An American family, a racist letter, and feeling unwelcome in brown skin.
“This is something he always said would happen. And I always told him it wouldn’t, that we weren’t in Texas,” said Sarah Hernandez in her kitchen in Longmont, Colorado this past April.
The previous Sunday, April 23, 2017, Sarah and her husband Daniel had been in Louisville, Kentucky for the VEX robotics world championship. Daniel is a computer science teacher at Westview Middle School in Longmont, Colorado, where he’s the coach of the robotics team. He’s also a Star Wars fan, who signs his emails: Danny “Vader” Hernandez.
Danny and Sarah were in high spirits when they returned Wednesday evening; their team placed 4th. While she was going through the mail, Sarah came to a handwritten envelope with no return address. “I opened it, and I pulled out a half sheet. And I read it once, and I got cold. And then I read it again, and then I called him over…and then we sat down, and then we took some breaths, and I said, ‘I need my phone. We’re going to call the non-emergency [police line].’ And we did.”
Dear Hernandez family,
You and your family should not be in this white neighborhood. You and your brown boys are not welcome. Go back where you came from.
Your in Trump’s country now. #MAGA
Danny and Sarah met in 1997 at Baylor University, where Sarah, an athlete from California played on the school’s soccer team. Despite their affinity for each other, Danny immediately warned her that she would be the target of intolerance simply because she was dating someone who wasn’t also white. “He was like, ‘Are you sure?’” Sarah remembered. Danny shrugged in agreement. “We’d be a mixed-race [couple],” he said. For Sarah, the concern had never crossed her mind. To her, Danny looked like another southern California surfer boy. But Waco, Texas wasn’t Malibu.
For Sarah, this letter is further proof that Boulder County, Colorado isn’t either. This incident far surpassed the looks and the taunts they got at Baylor, and the rude comments they’ve heard since. For Sarah, it was a shock considering where they live — the Old Town neighborhood of Longmont, where yards sport signs that urge people to vote against fracking, and others that say “No matter where you are from, we’re glad you’re our neighbor” in three different languages. “Maybe it was a false sense of openness and open-mindedness. Maybe it’s the circle we run in. It’s a fairly liberal circle,” she offered. Then she added: “It’s a bubble.”
A reasonable first question would be, who sent the letter? It could have been anyone, a middle-aged racist; a younger, racist millennial. A man, perhaps. Or a woman. When the Hernandez family shared it on Facebook, many people questioned if it was even real. The Hernandezes told me they’re not surprised that people immediately doubt the story. Danny told me he’s been tailed multiple times at his local Bed Bath & Beyond by employees who believe he’s there to shoplift. Sarah said when she goes out with her kids, some people react with surprise or doubt that she’s their mother. “I’ve been asked if [their son] Luke is from Guatemala. ‘Oh, did you adopt him in Guatemala?’”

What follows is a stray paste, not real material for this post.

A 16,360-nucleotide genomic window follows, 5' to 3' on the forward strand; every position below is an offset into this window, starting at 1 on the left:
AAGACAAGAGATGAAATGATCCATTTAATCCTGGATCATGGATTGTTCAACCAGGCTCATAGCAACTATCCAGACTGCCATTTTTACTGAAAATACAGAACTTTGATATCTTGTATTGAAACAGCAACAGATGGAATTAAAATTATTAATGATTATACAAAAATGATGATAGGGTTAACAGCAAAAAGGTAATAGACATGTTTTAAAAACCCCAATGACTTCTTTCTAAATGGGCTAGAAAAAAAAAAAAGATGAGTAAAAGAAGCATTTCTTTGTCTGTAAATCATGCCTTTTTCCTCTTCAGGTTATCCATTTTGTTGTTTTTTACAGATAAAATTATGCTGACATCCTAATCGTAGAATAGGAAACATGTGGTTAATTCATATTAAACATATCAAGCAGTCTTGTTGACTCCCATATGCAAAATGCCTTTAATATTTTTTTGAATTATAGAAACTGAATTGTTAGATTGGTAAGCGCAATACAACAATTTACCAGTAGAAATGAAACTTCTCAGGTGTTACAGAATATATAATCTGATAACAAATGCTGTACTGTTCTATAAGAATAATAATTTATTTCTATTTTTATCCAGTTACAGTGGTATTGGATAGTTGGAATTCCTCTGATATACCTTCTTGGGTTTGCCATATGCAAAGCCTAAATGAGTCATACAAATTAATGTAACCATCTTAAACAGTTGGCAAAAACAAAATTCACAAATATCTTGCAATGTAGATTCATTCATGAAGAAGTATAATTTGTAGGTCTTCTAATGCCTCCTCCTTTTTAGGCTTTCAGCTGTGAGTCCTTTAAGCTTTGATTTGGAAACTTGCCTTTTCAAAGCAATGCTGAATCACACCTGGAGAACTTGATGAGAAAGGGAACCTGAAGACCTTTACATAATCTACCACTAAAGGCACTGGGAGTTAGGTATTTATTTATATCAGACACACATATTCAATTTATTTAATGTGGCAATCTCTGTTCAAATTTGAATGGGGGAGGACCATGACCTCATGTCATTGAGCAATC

The Hernandezes are an all-American family. Danny, now 40, was born in Dallas, Texas. Sarah, now 39, was born in southern California. They have three boys, all born in Colorado. Sarah, who’s also a teacher, is white. Danny is, as the letter says: brown. But he was born and raised in Dallas. “I’m not going back to Dallas,” he quipped, and then he and Sarah delivered the punchline in unison, “it’s too fuckin’ hot.”
Danny’s mother, who is of Spanish and Mexican descent, was also born in the States, and his father is an immigrant from Mexico. “He came here legally with all his paperwork and everything, joined the Army. He did his stint with the U.S. Army and all of that, and then all the kids came along,” Danny said.
Danny’s father was a tailor and shoe repairman. The business was a success, so just before Danny was born, his parents relocated from a rough area in south Dallas to the more affluent but far less diverse Farmers Branch in the north Dallas metroplex. In elementary school, he was only of one of three non-white students, the other two were Asian and black. If he had hoped he would be less of an outsider when he entered middle school, he was wrong. Dallas was bussing students in from all over the city, so the middle school Danny went to was far more racially diverse, and significantly larger than his elementary school. But instead of finding companions in other Mexican-American students, they rejected him for being “too white.”